More and more recently I find myself reflecting on the value and importance of trust in relationships. I am a pastor and I get to make a big deal about Jesus for a living. Church (Jesus’ people) is what I am passionate about. So when I read books like The Speed of Trust by Steven Covey, I apply the principles I learn to what I do…building up the church. Interestingly, most of the principles one reads about the value of trust are biblical. That’s because trust is a biblical value. The Scriptures teach us that relationships are of supreme importance to God. Trust is inherently relational. “Do people trust me?” is a relationship question. When I do not feel that I can trust someone else, our relationship is broken. Our God is in the business of restoring brokenness, especially broken relationships.
The first broken relationship that God has sought to fix is that between Himself and me (and you). In my sin and rebelliousness I was separated from God. He created humanity, and He knew that humanity would fall. He created me, and He knew that I would love myself at first more than I loved Him. He knew that my misplaced loyalty would cause me pain and lead to death. But He restored me through the loving act of sending His Son to make a way of righteousness for me , which I could not make for myself. He sent Jesus on a rescue mission to build a relationship bridge for me with the cross, so that I could be right with Him. This broken world offers us thousands of hard questions to answer. People are suspicious and skeptical. But the answer that is at the heart of the Gospel is this…we can trust God. He is trustworthy.
And since He has created us as relational beings, and called us to be more like Him; we can be assured that trust matters to God. When we build relationships that create and maintain trust, we reflect the truth that our God can be trusted. Many of us have existed for years in relationships that have little to no real authenticity. There is the shadowy indication of trust and trustworthiness, but when pressed beyond the surface these relationships have no substance. There is avast difference between pretending to trust, and really trusting someone. In many cases we have gone through the motions of coexistence so long that we have become numb to the distance between us. We convince ourselves that the paranoia we live with is only wise caution in relationships. “Watch out for yourself, because no one else will”, we tell ourselves. This is a false lifestyle that is a poor shadow of what God wants for us. These are counterfeit relationships that when viewed along side God’s real thing will pale in comparison. The sad reality is that lost people are better at spotting counterfeits than we are. People know authenticity when they see it.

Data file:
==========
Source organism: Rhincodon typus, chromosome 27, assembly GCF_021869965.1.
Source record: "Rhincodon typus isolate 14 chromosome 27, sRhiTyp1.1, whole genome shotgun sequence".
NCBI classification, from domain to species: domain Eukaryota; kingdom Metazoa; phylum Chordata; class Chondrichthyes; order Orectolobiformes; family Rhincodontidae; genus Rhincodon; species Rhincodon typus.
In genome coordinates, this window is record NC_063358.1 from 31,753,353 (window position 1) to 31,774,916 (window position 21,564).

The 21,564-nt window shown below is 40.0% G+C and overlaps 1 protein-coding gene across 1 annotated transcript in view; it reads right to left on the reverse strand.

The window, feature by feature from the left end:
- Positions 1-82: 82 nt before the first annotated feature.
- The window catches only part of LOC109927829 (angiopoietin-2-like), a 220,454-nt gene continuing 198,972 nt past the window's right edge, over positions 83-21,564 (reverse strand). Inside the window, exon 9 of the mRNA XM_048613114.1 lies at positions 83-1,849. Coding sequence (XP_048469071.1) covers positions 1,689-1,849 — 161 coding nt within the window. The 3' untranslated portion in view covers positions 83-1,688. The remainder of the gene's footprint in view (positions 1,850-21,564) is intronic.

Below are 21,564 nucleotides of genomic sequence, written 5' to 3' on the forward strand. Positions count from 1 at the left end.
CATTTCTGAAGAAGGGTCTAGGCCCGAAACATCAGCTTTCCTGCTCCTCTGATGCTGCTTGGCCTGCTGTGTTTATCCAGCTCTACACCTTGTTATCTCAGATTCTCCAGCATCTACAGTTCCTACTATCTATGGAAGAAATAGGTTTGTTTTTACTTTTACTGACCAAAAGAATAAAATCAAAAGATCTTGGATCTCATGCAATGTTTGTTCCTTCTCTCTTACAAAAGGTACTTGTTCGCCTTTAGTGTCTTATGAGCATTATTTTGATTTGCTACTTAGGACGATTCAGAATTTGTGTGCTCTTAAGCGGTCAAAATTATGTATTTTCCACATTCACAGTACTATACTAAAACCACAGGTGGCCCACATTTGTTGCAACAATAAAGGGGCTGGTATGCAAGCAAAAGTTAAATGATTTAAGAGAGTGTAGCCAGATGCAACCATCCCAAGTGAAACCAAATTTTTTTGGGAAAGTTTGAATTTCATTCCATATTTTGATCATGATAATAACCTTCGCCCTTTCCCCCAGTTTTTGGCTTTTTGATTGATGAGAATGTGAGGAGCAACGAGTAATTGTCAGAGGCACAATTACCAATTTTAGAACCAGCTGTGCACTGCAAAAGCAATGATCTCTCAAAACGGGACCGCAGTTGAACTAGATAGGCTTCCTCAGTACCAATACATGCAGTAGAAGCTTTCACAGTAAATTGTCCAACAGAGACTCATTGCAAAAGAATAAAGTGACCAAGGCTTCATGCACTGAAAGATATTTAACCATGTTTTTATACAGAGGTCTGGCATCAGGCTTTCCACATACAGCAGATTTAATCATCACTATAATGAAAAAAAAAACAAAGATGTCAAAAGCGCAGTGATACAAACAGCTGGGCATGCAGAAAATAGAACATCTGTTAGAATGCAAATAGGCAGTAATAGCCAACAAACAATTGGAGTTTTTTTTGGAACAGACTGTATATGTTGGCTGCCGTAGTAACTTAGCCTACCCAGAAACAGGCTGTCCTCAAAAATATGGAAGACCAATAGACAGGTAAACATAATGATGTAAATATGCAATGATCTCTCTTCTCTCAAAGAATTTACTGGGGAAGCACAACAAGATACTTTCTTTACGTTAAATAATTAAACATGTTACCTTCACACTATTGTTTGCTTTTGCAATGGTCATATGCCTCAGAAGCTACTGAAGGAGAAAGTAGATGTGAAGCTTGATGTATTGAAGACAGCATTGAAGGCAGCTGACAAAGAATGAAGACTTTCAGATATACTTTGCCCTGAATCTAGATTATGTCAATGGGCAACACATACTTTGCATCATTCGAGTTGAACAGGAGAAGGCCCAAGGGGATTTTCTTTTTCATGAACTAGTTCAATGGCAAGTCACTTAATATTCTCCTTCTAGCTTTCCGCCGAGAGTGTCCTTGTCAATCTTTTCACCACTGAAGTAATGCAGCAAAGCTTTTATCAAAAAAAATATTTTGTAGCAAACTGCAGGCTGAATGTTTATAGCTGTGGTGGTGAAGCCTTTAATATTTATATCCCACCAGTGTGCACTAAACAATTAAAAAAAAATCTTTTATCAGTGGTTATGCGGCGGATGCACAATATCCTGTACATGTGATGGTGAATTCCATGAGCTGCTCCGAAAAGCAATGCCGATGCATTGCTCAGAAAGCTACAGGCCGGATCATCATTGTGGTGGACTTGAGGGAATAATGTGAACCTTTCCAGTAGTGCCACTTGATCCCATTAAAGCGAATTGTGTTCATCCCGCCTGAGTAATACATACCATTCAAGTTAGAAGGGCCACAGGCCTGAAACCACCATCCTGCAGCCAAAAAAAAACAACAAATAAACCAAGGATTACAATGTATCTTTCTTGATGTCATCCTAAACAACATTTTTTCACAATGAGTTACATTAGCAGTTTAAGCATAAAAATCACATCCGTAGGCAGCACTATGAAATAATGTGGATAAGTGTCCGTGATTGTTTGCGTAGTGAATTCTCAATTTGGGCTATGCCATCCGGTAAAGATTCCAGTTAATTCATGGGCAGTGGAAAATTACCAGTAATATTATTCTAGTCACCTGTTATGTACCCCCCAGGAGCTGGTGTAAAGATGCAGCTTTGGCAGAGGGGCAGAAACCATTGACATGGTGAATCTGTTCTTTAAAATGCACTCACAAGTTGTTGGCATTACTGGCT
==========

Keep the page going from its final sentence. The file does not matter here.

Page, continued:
If we in the church do not insist on moving beyond shallow counterfeit relationships into the deep, safe, meaningful relationships God wants for us, then we will continue to do great harm to the cause of Christ.
This is especially true in Sunday School, which is the heart of relationships in the church. The quality of our time worshiping together every week is directly related to all the other time we spend in private worship. We can serve and minister so much more effectively together than we can alone. But we cannot even begin to accomplish the goal of Sunday School unless we are with other people.
Join me in making a commitment to authentic, trust building relationships. As leaders in Sunday School we can set the standard for gospel honoring trust relationships in our church.
From an article I recently read:
Here are 7 ways to gain and keep trust as a leader:
Always display confidence but never cockiness.
People will trust a competent leader, but one who is arrogant will be dismissed quickly.
Always follow through, so don’t over-commit.
When a leader does what he or she says they will, people gain trust. When the leader always bails on responsibility, people begin to doubt everything the leader says.
Always put trust in others, so they’ll put trust in you.
Trust is a mutually exclusive commodity. People won’t extend you trust they don’t feel they receive from you.
Always extend grace, but be firm in some non-negotiables.
We need to allow people the freedom make their own way, including the freedom to fail, make mistakes and be assured we will forgive them if needed. We should have, however, some standards that are not open to discussion. Those should usually be issues of character, vision or values.
Always try to be knowledgeable and aware by constantly learning, but realize you don’t know everything and you’ll know far more with a team.
People trust a teachable leader. They are leery of a leader who knows it all … or pretends they do.
Always exhibit humility, but take great pride in your work.
A humble but diligent and effective leader is a trusted leader. It’s as simple as that.
Always value people more than you value progress.
This is especially difficult for driven leaders, but people trust people who care for them.
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